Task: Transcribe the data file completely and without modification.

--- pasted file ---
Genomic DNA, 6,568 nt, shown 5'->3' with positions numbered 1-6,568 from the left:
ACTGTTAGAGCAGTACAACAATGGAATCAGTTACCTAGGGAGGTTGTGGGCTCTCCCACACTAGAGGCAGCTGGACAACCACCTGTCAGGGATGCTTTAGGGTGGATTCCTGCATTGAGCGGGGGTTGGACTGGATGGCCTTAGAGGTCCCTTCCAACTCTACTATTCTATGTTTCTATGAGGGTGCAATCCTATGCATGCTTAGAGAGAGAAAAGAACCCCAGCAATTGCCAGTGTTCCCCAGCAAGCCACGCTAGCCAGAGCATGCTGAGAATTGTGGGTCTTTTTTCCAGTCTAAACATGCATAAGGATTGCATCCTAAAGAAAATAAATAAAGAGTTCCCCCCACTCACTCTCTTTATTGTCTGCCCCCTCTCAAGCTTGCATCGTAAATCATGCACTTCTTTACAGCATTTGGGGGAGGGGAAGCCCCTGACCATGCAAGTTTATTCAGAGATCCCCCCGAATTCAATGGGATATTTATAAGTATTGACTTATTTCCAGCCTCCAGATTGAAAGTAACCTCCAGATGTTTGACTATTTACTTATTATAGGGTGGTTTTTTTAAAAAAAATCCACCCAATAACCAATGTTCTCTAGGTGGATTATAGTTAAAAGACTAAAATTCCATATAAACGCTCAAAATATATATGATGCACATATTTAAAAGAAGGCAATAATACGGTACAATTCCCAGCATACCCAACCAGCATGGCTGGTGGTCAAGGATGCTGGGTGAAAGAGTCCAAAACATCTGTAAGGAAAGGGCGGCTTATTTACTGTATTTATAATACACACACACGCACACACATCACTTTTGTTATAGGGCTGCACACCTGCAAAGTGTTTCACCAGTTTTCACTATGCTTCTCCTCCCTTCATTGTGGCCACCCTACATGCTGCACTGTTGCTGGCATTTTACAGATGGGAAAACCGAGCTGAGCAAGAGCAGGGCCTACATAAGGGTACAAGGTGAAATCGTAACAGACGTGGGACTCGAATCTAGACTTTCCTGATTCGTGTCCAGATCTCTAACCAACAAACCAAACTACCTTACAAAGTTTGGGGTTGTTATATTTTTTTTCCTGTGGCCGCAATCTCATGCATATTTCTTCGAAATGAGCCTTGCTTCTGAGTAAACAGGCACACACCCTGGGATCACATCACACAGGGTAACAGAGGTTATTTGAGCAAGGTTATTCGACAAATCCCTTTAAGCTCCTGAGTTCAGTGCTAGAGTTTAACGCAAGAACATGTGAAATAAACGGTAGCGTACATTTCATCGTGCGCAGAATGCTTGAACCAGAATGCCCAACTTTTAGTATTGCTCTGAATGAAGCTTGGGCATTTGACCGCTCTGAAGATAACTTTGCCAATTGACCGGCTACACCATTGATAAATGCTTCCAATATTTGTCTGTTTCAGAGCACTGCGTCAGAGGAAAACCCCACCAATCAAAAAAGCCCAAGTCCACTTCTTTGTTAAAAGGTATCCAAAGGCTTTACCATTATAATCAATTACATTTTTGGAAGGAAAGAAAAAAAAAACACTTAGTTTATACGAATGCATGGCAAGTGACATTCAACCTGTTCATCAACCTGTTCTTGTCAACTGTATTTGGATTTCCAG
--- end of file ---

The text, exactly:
Genomic DNA, 6,568 nt, shown 5'->3' with positions numbered 1-6,568 from the left:
ACTGTTAGAGCAGTACAACAATGGAATCAGTTACCTAGGGAGGTTGTGGGCTCTCCCACACTAGAGGCAGCTGGACAACCACCTGTCAGGGATGCTTTAGGGTGGATTCCTGCATTGAGCGGGGGTTGGACTGGATGGCCTTAGAGGTCCCTTCCAACTCTACTATTCTATGTTTCTATGAGGGTGCAATCCTATGCATGCTTAGAGAGAGAAAAGAACCCCAGCAATTGCCAGTGTTCCCCAGCAAGCCACGCTAGCCAGAGCATGCTGAGAATTGTGGGTCTTTTTTCCAGTCTAAACATGCATAAGGATTGCATCCTAAAGAAAATAAATAAAGAGTTCCCCCCACTCACTCTCTTTATTGTCTGCCCCCTCTCAAGCTTGCATCGTAAATCATGCACTTCTTTACAGCATTTGGGGGAGGGGAAGCCCCTGACCATGCAAGTTTATTCAGAGATCCCCCCGAATTCAATGGGATATTTATAAGTATTGACTTATTTCCAGCCTCCAGATTGAAAGTAACCTCCAGATGTTTGACTATTTACTTATTATAGGGTGGTTTTTTTAAAAAAAATCCACCCAATAACCAATGTTCTCTAGGTGGATTATAGTTAAAAGACTAAAATTCCATATAAACGCTCAAAATATATATGATGCACATATTTAAAAGAAGGCAATAATACGGTACAATTCCCAGCATACCCAACCAGCATGGCTGGTGGTCAAGGATGCTGGGTGAAAGAGTCCAAAACATCTGTAAGGAAAGGGCGGCTTATTTACTGTATTTATAATACACACACACGCACACACATCACTTTTGTTATAGGGCTGCACACCTGCAAAGTGTTTCACCAGTTTTCACTATGCTTCTCCTCCCTTCATTGTGGCCACCCTACATGCTGCACTGTTGCTGGCATTTTACAGATGGGAAAACCGAGCTGAGCAAGAGCAGGGCCTACATAAGGGTACAAGGTGAAATCGTAACAGACGTGGGACTCGAATCTAGACTTTCCTGATTCGTGTCCAGATCTCTAACCAACAAACCAAACTACCTTACAAAGTTTGGGGTTGTTATATTTTTTTTCCTGTGGCCGCAATCTCATGCATATTTCTTCGAAATGAGCCTTGCTTCTGAGTAAACAGGCACACACCCTGGGATCACATCACACAGGGTAACAGAGGTTATTTGAGCAAGGTTATTCGACAAATCCCTTTAAGCTCCTGAGTTCAGTGCTAGAGTTTAACGCAAGAACATGTGAAATAAACGGTAGCGTACATTTCATCGTGCGCAGAATGCTTGAACCAGAATGCCCAACTTTTAGTATTGCTCTGAATGAAGCTTGGGCATTTGACCGCTCTGAAGATAACTTTGCCAATTGACCGGCTACACCATTGATAAATGCTTCCAATATTTGTCTGTTTCAGAGCACTGCGTCAGAGGAAAACCCCACCAATCAAAAAAGCCCAAGTCCACTTCTTTGTTAAAAGGTATCCAAAGGCTTTACCATTATAATCAATTACATTTTTGGAAGGAAAGAAAAAAAAAACACTTAGTTTATACGAATGCATGGCAAGTGACATTCAACCTGTTCATCAACCTGTTCTTGTCAACTGTATTTGGATTTCCAG